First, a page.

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Carthew: how multi-manager needs to evolve to survive

Carthew: how multi-manager needs to evolve to survive

It has been 10 years since Princess Private Equity listed in London. This private equity fund has had an interesting history, largely by virtue of its willingness to adapt to make itself more appealing.

Prior to listing in London, Princess had a listing in Frankfurt but it wanted to make itself more available to UK based investors.

It did have some success in attracting new shareholders; however, its London listing occurred only a short period before the bursting of the credit bubble and so, despite a history of generating decent returns as a Frankfurt listed company, its new UK shareholders barely had time to get to know it before its share price collapsed and its discount spiked outwards, along with the rest of the private equity sector.

It took some time for the private equity sector to regain investors’ trust, but Princess was helped in this because it was one of the first funds to enhance its yield by paying dividends from capital.

The slashing of interest rates in the wake of the credit crunch kick-started the manic search for income and, once it resumed dividend payments in 2010, Princess was one of the highest yielding funds in the investment companies sector.

One other feature of the past few years has been increasing pressure on managers to find ways of reducing fees. In that context, Princess, as a fund of funds, was looked upon unfavourably in some quarters.

It decided to address this by switching its emphasis towards direct investing. This was not something it could achieve overnight, however.

When it began the process in 2010, it had just 16% in direct investments. By the end of September 2017 these accounted for 81% of the portfolio.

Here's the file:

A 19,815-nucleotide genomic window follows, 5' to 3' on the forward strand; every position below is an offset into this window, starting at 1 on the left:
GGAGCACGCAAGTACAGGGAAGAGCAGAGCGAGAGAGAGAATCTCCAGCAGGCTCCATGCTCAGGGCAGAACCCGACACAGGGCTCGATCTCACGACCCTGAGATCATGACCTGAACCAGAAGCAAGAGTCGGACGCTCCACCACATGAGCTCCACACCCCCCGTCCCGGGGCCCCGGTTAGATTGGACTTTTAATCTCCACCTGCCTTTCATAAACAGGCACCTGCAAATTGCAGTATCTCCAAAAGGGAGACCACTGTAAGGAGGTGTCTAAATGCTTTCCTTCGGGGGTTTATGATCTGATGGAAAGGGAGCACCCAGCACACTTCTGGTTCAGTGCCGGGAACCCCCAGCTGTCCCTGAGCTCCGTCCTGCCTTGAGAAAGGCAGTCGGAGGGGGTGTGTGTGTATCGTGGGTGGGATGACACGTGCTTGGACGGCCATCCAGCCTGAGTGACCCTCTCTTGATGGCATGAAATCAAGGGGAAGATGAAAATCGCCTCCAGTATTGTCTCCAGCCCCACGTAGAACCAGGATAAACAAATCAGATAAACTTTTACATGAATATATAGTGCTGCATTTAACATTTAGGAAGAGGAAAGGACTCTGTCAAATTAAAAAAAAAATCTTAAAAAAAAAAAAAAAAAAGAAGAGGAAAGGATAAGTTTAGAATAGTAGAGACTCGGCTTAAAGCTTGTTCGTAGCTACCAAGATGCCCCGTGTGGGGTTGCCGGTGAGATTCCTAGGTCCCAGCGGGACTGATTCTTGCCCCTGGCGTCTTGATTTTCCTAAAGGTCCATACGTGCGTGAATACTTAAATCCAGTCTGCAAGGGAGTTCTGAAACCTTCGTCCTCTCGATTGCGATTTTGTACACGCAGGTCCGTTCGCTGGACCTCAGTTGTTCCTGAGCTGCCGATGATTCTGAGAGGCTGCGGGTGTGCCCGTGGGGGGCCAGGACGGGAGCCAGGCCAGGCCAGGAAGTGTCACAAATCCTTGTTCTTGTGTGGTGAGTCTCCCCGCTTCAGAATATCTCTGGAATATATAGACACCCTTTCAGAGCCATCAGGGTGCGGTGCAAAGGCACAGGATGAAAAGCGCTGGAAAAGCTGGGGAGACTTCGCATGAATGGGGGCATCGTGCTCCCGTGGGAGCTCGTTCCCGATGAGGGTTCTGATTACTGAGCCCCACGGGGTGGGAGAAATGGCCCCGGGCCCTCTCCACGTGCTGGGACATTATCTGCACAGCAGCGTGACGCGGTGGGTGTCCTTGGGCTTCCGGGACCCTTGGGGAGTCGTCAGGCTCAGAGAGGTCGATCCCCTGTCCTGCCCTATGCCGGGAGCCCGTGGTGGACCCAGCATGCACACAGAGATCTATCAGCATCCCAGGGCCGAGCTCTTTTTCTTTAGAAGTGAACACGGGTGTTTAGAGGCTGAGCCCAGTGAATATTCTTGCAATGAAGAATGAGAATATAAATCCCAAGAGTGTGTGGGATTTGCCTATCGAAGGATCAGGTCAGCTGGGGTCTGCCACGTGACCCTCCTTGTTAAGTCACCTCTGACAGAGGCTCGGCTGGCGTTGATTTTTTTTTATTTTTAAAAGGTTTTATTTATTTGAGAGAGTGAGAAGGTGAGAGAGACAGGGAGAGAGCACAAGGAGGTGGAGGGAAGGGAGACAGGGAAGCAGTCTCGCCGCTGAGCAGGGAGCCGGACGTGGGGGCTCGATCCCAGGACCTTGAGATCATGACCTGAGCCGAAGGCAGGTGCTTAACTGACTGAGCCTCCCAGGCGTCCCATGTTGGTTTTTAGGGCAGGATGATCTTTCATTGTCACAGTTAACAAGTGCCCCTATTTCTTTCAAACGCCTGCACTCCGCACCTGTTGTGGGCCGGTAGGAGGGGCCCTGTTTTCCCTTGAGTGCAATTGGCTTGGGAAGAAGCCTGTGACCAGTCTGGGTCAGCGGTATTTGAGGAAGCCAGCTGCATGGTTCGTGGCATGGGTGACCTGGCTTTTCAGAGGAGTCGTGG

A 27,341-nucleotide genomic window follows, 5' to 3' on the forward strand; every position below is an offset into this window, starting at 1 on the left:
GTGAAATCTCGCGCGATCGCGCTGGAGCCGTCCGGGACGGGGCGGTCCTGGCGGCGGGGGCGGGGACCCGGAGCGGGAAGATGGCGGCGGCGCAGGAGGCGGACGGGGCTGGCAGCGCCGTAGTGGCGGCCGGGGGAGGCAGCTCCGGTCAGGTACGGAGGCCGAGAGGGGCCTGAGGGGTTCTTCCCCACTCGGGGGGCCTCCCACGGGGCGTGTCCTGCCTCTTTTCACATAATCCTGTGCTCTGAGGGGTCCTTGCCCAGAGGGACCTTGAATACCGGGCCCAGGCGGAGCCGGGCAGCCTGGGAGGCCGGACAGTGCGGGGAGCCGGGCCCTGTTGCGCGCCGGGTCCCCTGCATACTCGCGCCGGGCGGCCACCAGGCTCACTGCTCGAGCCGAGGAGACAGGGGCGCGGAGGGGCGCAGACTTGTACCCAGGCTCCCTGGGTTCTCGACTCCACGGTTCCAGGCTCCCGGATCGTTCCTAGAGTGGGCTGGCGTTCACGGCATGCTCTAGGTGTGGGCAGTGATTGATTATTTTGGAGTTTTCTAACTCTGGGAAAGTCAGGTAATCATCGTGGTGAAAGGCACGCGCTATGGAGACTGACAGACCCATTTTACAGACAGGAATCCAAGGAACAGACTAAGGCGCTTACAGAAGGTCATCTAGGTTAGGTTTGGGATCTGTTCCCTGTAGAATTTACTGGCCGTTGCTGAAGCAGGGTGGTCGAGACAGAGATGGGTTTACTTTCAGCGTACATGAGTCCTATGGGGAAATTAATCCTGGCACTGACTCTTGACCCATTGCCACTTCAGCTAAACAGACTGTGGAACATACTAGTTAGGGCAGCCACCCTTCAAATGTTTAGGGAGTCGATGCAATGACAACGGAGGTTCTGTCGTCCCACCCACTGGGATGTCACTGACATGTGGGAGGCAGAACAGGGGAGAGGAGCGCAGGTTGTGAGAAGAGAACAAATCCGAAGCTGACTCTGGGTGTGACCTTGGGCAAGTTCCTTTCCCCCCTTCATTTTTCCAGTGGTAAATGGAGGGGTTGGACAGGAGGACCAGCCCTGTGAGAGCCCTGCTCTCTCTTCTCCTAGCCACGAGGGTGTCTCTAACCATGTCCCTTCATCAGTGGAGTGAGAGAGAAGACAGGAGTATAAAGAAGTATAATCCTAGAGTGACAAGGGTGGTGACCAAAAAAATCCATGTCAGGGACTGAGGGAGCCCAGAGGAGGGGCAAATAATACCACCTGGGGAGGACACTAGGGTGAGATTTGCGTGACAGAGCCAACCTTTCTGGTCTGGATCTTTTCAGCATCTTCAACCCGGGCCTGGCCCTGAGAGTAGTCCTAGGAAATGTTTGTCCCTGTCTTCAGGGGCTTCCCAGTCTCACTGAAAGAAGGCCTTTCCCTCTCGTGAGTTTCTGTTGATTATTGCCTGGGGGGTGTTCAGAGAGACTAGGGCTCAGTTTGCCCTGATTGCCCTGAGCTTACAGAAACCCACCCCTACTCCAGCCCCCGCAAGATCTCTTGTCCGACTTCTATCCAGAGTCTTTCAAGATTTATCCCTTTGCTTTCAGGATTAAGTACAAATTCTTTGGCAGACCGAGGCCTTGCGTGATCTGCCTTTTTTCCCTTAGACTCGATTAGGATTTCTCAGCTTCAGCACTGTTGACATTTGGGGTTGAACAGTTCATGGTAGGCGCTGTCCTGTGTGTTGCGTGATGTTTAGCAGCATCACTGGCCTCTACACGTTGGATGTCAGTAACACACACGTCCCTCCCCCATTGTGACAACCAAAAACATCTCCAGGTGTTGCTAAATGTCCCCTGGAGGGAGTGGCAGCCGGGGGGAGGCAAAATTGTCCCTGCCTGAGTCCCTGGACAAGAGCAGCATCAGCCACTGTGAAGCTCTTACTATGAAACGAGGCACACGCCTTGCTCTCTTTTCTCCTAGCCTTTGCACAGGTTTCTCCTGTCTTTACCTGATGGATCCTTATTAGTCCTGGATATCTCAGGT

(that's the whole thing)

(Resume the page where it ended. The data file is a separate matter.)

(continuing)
Staying with the topic of fees for the moment, Princess’ ongoing charges ratio is 1.69%, which puts it around second quartile in its sector.

The best of the peer group, funds such as Oakley Capital and Standard Life Private Equity, have ongoing charges ratios of less than 1%. The managers charge 0.375% per quarter and get an incentive fee of 10% of returns provided that returns exceed 8% per annum.

One legacy of the original listing in Frankfurt was a share price that was quoted in euros. Unfortunately, many share dealing platforms still seem to struggle with this arrangement.

Recognising this, Princess has decided to create a new line of shares denominated in sterling. Unlike some of the other funds that operate dual or multicurrency share classes, Princess is not hedging the underlying portfolio back to sterling.

I wrote an article about Princess back in 2011 not long after the direct investing policy had been adopted. At the time I said that it might take a while for the new portfolio to start to influence the performance of the fund.

However, by around 2015, individual direct investments were starting to have a noticeable effect on the NAV. Investments in companies such as Universal Services of America, VAT and Action helped to propel Princess’ track record towards the top quartile of its peer group.

VAT was Princess’ largest investment until recently. This Swiss company makes high end vacuum valves. Capvis and Partners Group, Princess’ investment adviser, bought VAT in 2014.

They listed it quite soon afterwards (April 2016) at a 43% uplift to carrying value. Princess cashed in just less than half its holding at the time but the shares have risen from 45 Swiss francs per share to 130 francs since then, more than 4x the carrying value before the float. Princess has been selling shares over the past couple of months.

VAT illustrates the rewards that can be achieved from investing in direct private equity but, of course, not everything works and we have Better Capital 2012 as a salutary tale of how badly things can go wrong. This is why some people still prefer to diversify their risk by investing in funds.

James Carthew is a director of Marten & Co and head of investment trust research at the business 

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